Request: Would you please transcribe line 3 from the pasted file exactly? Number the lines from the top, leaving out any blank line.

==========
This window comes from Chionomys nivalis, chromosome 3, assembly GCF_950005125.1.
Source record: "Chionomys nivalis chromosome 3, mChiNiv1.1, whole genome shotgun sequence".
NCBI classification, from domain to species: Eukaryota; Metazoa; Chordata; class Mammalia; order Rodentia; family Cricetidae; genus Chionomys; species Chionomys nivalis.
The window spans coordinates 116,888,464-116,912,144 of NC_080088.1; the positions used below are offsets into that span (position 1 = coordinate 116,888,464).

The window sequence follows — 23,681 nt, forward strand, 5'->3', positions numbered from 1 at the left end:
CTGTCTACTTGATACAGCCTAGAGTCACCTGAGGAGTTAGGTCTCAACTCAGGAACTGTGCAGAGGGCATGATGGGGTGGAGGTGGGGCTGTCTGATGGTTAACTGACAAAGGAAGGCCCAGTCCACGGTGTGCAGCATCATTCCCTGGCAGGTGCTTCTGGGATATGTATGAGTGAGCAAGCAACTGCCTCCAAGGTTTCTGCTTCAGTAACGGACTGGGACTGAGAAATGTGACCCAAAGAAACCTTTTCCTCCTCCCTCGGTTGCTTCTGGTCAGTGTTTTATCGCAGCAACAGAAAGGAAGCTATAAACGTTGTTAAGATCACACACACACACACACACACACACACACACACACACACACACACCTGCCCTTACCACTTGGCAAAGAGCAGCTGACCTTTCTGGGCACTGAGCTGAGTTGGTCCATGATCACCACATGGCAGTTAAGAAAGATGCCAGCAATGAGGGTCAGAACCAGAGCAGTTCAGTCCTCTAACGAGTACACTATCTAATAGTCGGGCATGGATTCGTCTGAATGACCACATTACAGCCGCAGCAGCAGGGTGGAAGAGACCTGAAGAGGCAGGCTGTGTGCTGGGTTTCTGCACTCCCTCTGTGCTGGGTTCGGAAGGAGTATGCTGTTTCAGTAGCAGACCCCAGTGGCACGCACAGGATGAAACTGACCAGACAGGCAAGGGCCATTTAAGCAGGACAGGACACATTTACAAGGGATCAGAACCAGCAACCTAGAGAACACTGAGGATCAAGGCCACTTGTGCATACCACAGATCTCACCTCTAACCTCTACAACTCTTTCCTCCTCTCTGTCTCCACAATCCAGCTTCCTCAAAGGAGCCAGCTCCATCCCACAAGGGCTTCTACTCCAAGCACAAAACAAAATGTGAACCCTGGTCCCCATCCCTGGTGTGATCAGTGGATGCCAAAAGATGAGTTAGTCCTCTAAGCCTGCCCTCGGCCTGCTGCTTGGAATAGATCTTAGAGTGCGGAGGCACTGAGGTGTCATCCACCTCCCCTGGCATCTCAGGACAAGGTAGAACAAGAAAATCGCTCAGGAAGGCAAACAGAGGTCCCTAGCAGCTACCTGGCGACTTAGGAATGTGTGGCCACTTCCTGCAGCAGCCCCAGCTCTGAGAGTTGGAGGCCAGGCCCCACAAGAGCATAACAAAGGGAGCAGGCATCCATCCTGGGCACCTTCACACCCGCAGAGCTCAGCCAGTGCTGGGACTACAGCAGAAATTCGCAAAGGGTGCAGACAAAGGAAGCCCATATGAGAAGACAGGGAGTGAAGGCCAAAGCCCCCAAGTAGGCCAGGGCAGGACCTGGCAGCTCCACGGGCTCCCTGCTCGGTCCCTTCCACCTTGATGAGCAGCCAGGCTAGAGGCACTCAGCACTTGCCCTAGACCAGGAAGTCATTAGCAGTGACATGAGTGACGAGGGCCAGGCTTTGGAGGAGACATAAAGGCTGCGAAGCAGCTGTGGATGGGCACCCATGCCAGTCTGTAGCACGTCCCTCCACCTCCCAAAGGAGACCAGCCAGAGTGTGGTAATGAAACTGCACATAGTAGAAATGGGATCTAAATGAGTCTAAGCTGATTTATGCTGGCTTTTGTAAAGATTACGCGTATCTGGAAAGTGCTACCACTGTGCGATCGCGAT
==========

NCBI classification, from domain to species: Eukaryota; Metazoa; Chordata; class Mammalia; order Rodentia; family Cricetidae; genus Chionomys; species Chionomys nivalis.